According to the DSM-5 (Diagnostic and Statistical Manual of Mental Disorders, 5th Edition), Obsessive – Compulsive Disorder (OCD) is a mental disorder marked by anxiety or distress and characterized by the presence of persistent thoughts (obsessions). These recurrent thoughts are suppressed by new thoughts or actions (compulsions), which are acts performed in response to the obsession. The compulsions are an attempt to prevent the anxiety or distress provoked by the obsessive thoughts.
The anxiety provoked by OCD can be very uncomfortable and it can prevent the patient from engaging in social activities or perform professional tasks.
Being someone very clean or someone who really likes order and organization does not mean that we are suffering from OCD. For OCD to be diagnosed in a person, these obsessions and compulsions must be time consuming occupying hours of our day. In consequence, OCD impairs social and professional functions.
One example of an obsession in OCD could be the need for symmetry and order. In this case, the patient spends a lot of time (hours of its day) arranging and ordering things in order to find the symmetry desired. When the person is not able to do so, an uncomfortable feeling of anxiety is experienced because the patient believes something bad will happen.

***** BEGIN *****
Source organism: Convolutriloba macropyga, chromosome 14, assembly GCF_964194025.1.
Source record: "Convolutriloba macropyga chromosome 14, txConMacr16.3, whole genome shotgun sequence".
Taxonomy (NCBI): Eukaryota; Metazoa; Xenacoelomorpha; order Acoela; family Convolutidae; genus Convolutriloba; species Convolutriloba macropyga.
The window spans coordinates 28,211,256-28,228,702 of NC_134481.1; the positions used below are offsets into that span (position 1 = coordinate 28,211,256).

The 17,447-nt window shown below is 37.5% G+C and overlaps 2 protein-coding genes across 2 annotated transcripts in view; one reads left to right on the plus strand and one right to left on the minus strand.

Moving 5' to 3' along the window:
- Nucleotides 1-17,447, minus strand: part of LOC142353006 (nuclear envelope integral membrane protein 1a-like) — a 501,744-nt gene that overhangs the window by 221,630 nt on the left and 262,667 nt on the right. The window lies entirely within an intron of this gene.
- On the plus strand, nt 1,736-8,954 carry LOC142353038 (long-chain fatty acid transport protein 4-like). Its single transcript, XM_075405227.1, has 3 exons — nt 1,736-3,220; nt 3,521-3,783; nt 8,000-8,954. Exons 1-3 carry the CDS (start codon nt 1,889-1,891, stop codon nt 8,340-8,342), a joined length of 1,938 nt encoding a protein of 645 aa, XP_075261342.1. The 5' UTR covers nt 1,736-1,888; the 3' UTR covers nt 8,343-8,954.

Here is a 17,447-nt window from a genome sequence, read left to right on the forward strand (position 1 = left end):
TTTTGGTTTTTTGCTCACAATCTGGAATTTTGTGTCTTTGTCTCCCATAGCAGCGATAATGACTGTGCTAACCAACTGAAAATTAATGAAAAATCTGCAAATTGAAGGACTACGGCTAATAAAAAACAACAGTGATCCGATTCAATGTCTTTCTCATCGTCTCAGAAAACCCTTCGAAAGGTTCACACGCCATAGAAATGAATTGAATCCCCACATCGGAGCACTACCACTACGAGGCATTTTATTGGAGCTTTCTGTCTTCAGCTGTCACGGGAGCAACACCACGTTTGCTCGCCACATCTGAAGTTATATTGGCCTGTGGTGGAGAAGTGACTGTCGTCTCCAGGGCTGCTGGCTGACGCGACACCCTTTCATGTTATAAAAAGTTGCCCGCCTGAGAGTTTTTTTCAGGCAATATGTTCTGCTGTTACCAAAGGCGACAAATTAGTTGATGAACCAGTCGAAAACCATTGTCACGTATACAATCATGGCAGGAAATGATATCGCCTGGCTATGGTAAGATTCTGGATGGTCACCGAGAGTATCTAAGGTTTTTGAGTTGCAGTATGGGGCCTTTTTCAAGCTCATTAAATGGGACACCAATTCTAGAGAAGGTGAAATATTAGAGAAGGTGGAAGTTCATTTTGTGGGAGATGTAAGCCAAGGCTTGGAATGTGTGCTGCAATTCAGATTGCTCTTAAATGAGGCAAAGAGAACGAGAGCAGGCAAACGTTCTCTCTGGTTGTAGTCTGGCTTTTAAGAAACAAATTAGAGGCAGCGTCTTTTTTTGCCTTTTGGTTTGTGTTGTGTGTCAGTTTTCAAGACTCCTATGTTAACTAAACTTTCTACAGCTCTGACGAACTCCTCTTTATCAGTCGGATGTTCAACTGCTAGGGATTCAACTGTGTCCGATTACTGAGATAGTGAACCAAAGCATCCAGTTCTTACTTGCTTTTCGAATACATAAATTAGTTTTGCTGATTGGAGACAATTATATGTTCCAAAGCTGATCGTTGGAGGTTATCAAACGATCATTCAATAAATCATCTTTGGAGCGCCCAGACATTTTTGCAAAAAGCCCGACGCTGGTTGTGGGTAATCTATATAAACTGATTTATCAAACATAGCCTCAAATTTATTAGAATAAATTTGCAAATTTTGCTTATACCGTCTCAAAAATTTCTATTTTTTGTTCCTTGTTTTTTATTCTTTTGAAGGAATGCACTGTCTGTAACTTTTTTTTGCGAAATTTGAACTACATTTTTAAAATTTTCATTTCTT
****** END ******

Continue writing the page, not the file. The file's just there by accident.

Anxiolytic effect of cannabinoids treatment for OCD as dosage dependent
According to a study published by Tambaro et al., it is important to differentiate between the use and misuse of cannabinoids.
The correct use of cannabinoids, which can be achieved by following a controlled therapy, can help to improve relaxation, sociability, euthymia (tranquil mental state or mood) and others. But, the misuse of cannabinoids could provoke paranoia and psychosis. The researchers also emphasized the anxiolytic effects found when using THC. These effects can be beneficial to help the anxiety experienced in OCD.
Furthermore, the researchers also described how users of modest amounts of cannabis felt the euphoria, relaxation and sociability provoked by the cannabinoids. On the other hand consumers of high dosages reported phobia, panic and cognitive impairments. This is one of the reasons why controlled therapies are essential, since the effects provoked by medical cannabis can be dependent on the quantity of cannabinoids administered.
The same situation is found with CBD. Researchers gave details about the bidirectional effect of CBD as an anxiolytic and concluded that low and moderate doses provide anxiolytic effects.
How can CBD help with OCD?
In a study published by Blessing et al., they explained the interaction between CBD and several receptors within the endocannabinoid system with the purpose of relieving anxiety-based problems.
New preclinical evidence using animal models indicates that CBD is successful in reducing anxiety levels in anxiety-based disorders (like OCD). Furthermore, on human models, CBD is studied as a potent treatment for reducing anxiety levels. This could be used to improve the quality of life in people suffering from OCD.
Even though there is preclinical and clinical evidence about the success of cannabinoids in decreasing anxiety levels, further research is needed in order to offer a more complete cannabinoids treatment for OCD and to know how to prevent the obsessions and compulsions experienced by the patient. In the meantime, cannabinoids can help to control the anxiety provoked by this time-consuming disorder.